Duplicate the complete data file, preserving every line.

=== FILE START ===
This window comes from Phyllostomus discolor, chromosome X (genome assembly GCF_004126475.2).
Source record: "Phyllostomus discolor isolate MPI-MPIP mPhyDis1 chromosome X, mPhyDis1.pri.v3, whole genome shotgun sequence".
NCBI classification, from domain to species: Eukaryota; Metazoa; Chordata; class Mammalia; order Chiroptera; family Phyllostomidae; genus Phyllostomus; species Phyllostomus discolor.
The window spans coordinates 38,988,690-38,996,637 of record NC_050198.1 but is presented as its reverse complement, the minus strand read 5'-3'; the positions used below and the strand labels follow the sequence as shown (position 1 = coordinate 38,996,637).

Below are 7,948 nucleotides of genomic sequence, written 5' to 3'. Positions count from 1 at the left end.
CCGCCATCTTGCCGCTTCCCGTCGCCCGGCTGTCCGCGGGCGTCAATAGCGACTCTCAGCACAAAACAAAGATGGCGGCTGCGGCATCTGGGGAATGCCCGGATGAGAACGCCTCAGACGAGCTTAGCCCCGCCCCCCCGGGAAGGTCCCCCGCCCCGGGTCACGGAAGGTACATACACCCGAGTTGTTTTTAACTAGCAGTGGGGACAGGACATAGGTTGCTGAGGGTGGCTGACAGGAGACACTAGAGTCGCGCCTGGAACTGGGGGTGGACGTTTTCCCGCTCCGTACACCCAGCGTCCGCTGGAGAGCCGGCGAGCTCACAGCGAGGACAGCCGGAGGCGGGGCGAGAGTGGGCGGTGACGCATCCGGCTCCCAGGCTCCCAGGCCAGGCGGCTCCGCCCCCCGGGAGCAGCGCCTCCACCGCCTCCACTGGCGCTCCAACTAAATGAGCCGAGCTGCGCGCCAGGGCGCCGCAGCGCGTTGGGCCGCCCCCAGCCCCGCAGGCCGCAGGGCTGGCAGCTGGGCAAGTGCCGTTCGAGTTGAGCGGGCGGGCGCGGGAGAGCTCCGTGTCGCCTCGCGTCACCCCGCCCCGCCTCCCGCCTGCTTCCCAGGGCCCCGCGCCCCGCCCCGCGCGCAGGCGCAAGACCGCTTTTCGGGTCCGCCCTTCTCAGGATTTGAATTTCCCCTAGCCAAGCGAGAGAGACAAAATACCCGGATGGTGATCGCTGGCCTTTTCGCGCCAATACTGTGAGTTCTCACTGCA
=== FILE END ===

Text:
This window comes from Phyllostomus discolor, chromosome X (genome assembly GCF_004126475.2).
Source record: "Phyllostomus discolor isolate MPI-MPIP mPhyDis1 chromosome X, mPhyDis1.pri.v3, whole genome shotgun sequence".
NCBI classification, from domain to species: Eukaryota; Metazoa; Chordata; class Mammalia; order Chiroptera; family Phyllostomidae; genus Phyllostomus; species Phyllostomus discolor.
The window spans coordinates 38,988,690-38,996,637 of record NC_050198.1 but is presented as its reverse complement, the minus strand read 5'-3'; the positions used below and the strand labels follow the sequence as shown (position 1 = coordinate 38,996,637).

Below are 7,948 nucleotides of genomic sequence, written 5' to 3'. Positions count from 1 at the left end.
CCGCCATCTTGCCGCTTCCCGTCGCCCGGCTGTCCGCGGGCGTCAATAGCGACTCTCAGCACAAAACAAAGATGGCGGCTGCGGCATCTGGGGAATGCCCGGATGAGAACGCCTCAGACGAGCTTAGCCCCGCCCCCCCGGGAAGGTCCCCCGCCCCGGGTCACGGAAGGTACATACACCCGAGTTGTTTTTAACTAGCAGTGGGGACAGGACATAGGTTGCTGAGGGTGGCTGACAGGAGACACTAGAGTCGCGCCTGGAACTGGGGGTGGACGTTTTCCCGCTCCGTACACCCAGCGTCCGCTGGAGAGCCGGCGAGCTCACAGCGAGGACAGCCGGAGGCGGGGCGAGAGTGGGCGGTGACGCATCCGGCTCCCAGGCTCCCAGGCCAGGCGGCTCCGCCCCCCGGGAGCAGCGCCTCCACCGCCTCCACTGGCGCTCCAACTAAATGAGCCGAGCTGCGCGCCAGGGCGCCGCAGCGCGTTGGGCCGCCCCCAGCCCCGCAGGCCGCAGGGCTGGCAGCTGGGCAAGTGCCGTTCGAGTTGAGCGGGCGGGCGCGGGAGAGCTCCGTGTCGCCTCGCGTCACCCCGCCCCGCCTCCCGCCTGCTTCCCAGGGCCCCGCGCCCCGCCCCGCGCGCAGGCGCAAGACCGCTTTTCGGGTCCGCCCTTCTCAGGATTTGAATTTCCCCTAGCCAAGCGAGAGAGACAAAATACCCGGATGGTGATCGCTGGCCTTTTCGCGCCAATACTGTGAGTTCTCACTGCA